Across the locations this year, the show will host 16 different model train layouts varying in size from G Scale, or garden scale, all the way down to Z Scale. There will be some new and familiar faces among the hobbyists showing off their layouts. Lake Geneva resident Ed Yaeger will display his model train layout for a fifth year.
“Trains are attractive to people of all ages and backgrounds,” Yaeger said. “They are a worldwide fascination, and that’s what it’s all about over in Delavan this weekend.”
Yaeger has had a fascination with trains ever since childhood, when he was inspired by watching the Hiawatha trains chug up and down the Chicago-Milwaukee corridor. But Yaeger will be showcasing more than just his love for trains at the show; he’ll also be offering a history lesson on the train line that serviced Lake Geneva 140 years ago, and a proposed railroad park that he’s been advocating in the city for several years.
“I’m going to be bringing a scale layout of a proposed railroad park in Lake Geneva,” Yaeger said. “I proposed this railroad park in Lake Geneva in 2007 when we discovered that piece of property that used to be the engine service area is still downtown basically as it was in 1871.”
According to Yaeger, back at its peak, the property housed the service area, a large train engine turntable, a two-stall engine house, a water tower and a well.
Yaeger feels that even though our technological age has changed the face of entertainment, opportunities, such as the train show, still exist for families to get out together and interact with fun and wholesome old-fashioned toys.
“There are a lot of kids out there that don’t even know what coal is,” Yaeger said. “The model train hobby has suffered a bit from all the texting and computer stuff nowadays; it seems like all the kids are being pulled away from mechanical toys. But they are still here, and there are a lot of railroad clubs across the country and shows like this so people can get out and see them.”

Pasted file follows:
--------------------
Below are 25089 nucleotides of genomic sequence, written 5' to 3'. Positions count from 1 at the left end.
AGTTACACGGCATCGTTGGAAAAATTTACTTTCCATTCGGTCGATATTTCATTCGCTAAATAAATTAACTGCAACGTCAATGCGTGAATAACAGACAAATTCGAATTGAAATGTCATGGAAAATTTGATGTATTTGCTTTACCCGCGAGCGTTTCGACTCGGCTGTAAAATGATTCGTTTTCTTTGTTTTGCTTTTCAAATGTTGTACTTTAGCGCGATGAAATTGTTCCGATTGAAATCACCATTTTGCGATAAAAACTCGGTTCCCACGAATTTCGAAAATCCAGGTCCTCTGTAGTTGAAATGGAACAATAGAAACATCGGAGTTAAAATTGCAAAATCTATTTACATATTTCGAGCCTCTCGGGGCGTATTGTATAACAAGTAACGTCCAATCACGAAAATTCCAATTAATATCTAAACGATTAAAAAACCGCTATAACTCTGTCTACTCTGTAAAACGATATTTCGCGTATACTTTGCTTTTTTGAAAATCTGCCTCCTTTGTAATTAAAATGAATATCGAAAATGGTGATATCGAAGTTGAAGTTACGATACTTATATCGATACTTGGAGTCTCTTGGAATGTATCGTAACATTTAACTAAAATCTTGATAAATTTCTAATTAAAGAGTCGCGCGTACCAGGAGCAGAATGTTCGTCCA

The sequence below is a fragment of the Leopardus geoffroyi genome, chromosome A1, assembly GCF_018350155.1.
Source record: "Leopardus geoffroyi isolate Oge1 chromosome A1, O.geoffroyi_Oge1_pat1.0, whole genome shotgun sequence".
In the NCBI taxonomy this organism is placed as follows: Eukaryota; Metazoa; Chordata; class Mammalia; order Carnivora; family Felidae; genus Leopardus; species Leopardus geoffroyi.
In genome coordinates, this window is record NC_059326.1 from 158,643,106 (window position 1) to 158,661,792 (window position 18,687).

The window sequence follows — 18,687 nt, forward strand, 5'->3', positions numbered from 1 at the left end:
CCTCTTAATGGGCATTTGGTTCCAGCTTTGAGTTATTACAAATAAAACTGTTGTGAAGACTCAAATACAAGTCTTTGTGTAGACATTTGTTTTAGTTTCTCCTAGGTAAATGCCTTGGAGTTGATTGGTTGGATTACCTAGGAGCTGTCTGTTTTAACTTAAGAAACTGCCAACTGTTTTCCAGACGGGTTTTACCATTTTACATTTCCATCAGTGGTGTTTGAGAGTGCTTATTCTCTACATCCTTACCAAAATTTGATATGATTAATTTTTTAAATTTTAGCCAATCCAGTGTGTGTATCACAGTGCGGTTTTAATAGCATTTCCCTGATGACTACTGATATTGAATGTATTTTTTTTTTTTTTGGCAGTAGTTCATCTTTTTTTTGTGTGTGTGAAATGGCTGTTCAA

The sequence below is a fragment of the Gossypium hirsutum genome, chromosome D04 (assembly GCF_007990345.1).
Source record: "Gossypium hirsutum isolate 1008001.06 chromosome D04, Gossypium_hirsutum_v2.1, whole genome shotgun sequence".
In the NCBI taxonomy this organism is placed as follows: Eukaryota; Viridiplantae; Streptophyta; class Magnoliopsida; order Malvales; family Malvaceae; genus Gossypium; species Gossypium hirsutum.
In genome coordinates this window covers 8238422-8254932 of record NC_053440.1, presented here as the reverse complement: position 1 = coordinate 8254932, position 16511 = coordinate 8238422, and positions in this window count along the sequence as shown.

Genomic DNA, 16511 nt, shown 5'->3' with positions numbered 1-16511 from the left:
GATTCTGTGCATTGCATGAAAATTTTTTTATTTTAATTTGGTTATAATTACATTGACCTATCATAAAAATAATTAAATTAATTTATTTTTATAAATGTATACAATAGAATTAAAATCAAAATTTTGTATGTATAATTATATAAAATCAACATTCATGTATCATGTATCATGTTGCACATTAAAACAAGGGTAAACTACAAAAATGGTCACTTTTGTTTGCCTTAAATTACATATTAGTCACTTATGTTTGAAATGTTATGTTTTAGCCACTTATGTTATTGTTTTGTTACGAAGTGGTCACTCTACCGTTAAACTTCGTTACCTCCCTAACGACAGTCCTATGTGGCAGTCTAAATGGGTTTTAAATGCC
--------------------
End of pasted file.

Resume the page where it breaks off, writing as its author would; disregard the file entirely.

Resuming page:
Gordon and Mary Letheby, also repeat model train presenters at the show, said their family is proof that this hobby is capable of producing just as much opportunity for bonding as for entertainment. Gordon Letheby, who turns 72 later this month, has been tinkering around with toy trains for as long as he can remember and his wife willingly inherited his fascination with the toys when they were married 50 years ago.
“This weekend I’m bringing my 8-by-16 O Gauge layout and running four trains on it,” Gordon Letheby said. “Mary is bringing a circus layout that is 12 by 12 and it runs two trains. It has a lot of carnival rides and buttons that kids can play with. Both layouts are very kid friendly.”
The Letheby family successfully passed their pastime down to their children, and is proud to say that they now have four generations that attend and display at model train shows.
“It’s brought our family closer together,” Gordon Letheby said. “We see each other quite often because we do 10 to 12 different shows a year.”
The Lethebys know firsthand how important it is to have a hands-on policy when it comes to children and model trains.
“Many times, parents take children to these things and they spend their time telling them ‘don’t touch,’” Mary Letheby said. “We actually want the kids to touch these buttons because then they can interact with the layout itself.
“We have a circus layout with all kinds of carnival rides and it has a ton of interactive parts that are a lot of fun.”
Incidentally, the family pastime appeal of model trains is the reason the Delavan Train Show exists in its current form. Sara and Brad Deschner were inspired to host the show because of their son, Kyle, who fell in love with trains at an early age.
“Our son really liked the shows and he always used to go to the show when it was at the bank downtown,” Sara Deschner said. “When the bank discontinued the show we wanted to bring it back because we thought it was kind of a positive community thing. I think small towns really need nice little things like this.”
The Deschner family’s personal experience at train shows also has taught them the importance of kid-friendly layouts.
“We’ve been to a lot of train shows where so many of the layouts are taller so when adults are working on them they are at waist height,” Deschner said. “It’s tough for the little kids to see anything like that. We go out of our way to get presenters that are really kid friendly and they have buttons for the kids to push, and a lot of them even have controls so the kids can actually operate the trains.”
There are a lot of reasons to stop by the train show; to get a history lesson, attend a free family-friendly event or bridge the interests of different generations and make new memories together, but probably the best reason is, as Deschner said:
“A lot of people enjoy it, it’s something that’s just simple, happy and fun.”